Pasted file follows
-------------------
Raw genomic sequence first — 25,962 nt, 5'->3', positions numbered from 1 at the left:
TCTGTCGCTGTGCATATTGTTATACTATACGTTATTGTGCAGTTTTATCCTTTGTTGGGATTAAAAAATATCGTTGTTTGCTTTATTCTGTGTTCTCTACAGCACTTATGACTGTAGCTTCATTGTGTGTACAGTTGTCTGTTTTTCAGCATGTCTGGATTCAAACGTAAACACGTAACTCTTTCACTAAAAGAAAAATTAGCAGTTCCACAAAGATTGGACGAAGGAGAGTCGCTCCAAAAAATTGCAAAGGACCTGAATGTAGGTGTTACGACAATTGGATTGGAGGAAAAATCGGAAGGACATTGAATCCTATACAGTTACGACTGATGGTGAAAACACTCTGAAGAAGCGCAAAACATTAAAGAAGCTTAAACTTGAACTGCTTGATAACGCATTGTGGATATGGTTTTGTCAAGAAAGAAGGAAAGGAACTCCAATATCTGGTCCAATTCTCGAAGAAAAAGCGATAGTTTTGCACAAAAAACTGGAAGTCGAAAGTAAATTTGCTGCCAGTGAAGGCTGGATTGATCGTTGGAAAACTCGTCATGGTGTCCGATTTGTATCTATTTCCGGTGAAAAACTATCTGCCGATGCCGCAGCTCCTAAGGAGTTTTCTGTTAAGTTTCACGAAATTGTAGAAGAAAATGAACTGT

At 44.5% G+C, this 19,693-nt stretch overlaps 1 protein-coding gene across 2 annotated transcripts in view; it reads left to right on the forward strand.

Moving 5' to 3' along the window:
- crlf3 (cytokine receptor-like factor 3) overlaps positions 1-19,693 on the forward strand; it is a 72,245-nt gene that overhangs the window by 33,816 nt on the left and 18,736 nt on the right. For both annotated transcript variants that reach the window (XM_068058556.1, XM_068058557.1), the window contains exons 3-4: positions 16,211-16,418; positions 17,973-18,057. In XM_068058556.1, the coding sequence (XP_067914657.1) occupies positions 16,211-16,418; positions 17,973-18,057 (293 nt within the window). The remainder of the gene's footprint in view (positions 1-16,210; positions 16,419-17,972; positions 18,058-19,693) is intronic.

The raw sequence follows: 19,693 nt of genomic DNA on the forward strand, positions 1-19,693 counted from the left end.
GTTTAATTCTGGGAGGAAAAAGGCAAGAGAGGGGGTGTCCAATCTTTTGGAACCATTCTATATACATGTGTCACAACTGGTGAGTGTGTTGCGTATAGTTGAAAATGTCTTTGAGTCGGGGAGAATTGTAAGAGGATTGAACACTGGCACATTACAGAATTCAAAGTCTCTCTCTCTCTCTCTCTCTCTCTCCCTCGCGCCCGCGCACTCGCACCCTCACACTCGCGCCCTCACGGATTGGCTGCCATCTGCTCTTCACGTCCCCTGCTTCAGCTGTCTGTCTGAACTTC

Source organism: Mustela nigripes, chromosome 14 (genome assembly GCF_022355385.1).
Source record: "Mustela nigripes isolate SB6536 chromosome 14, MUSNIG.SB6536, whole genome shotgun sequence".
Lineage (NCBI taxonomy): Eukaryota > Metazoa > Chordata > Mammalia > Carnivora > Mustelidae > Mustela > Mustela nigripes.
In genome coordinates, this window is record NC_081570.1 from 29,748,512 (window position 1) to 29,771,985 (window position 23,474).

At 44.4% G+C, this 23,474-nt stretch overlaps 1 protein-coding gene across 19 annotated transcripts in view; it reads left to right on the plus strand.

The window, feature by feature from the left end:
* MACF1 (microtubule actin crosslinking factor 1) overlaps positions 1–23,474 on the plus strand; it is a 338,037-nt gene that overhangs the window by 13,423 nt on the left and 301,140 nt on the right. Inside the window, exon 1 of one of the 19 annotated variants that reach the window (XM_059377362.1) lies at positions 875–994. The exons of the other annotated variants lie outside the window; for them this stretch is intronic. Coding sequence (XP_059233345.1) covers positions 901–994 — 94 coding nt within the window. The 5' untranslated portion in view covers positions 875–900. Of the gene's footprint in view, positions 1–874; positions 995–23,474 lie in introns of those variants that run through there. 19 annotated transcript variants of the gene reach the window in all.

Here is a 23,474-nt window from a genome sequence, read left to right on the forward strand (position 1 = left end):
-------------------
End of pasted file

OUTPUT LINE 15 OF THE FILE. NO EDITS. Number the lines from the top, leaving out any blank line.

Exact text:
Here is a 23,474-nt window from a genome sequence, read left to right on the forward strand (position 1 = left end):